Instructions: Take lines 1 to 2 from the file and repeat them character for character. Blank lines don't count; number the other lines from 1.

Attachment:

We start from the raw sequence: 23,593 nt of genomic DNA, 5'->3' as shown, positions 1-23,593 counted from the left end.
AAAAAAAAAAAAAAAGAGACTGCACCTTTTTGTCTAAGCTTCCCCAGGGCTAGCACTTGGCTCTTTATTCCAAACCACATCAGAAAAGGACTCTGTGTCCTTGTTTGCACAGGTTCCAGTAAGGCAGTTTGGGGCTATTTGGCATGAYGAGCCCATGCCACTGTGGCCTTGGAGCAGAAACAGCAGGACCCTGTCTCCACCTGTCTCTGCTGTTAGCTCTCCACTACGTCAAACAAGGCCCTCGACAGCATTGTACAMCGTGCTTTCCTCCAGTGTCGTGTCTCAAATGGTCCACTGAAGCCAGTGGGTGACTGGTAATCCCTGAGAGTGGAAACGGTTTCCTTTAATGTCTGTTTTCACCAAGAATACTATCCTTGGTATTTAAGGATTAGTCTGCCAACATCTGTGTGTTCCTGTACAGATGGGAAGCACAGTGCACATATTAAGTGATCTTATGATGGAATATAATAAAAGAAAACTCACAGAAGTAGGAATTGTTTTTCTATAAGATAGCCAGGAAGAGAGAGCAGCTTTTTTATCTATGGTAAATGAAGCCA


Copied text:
We start from the raw sequence: 23,593 nt of genomic DNA, 5'->3' as shown, positions 1-23,593 counted from the left end.
AAAAAAAAAAAAAAAGAGACTGCACCTTTTTGTCTAAGCTTCCCCAGGGCTAGCACTTGGCTCTTTATTCCAAACCACATCAGAAAAGGACTCTGTGTCCTTGTTTGCACAGGTTCCAGTAAGGCAGTTTGGGGCTATTTGGCATGAYGAGCCCATGCCACTGTGGCCTTGGAGCAGAAACAGCAGGACCCTGTCTCCACCTGTCTCTGCTGTTAGCTCTCCACTACGTCAAACAAGGCCCTCGACAGCATTGTACAMCGTGCTTTCCTCCAGTGTCGTGTCTCAAATGGTCCACTGAAGCCAGTGGGTGACTGGTAATCCCTGAGAGTGGAAACGGTTTCCTTTAATGTCTGTTTTCACCAAGAATACTATCCTTGGTATTTAAGGATTAGTCTGCCAACATCTGTGTGTTCCTGTACAGATGGGAAGCACAGTGCACATATTAAGTGATCTTATGATGGAATATAATAAAAGAAAACTCACAGAAGTAGGAATTGTTTTTCTATAAGATAGCCAGGAAGAGAGAGCAGCTTTTTTATCTATGGTAAATGAAGCCA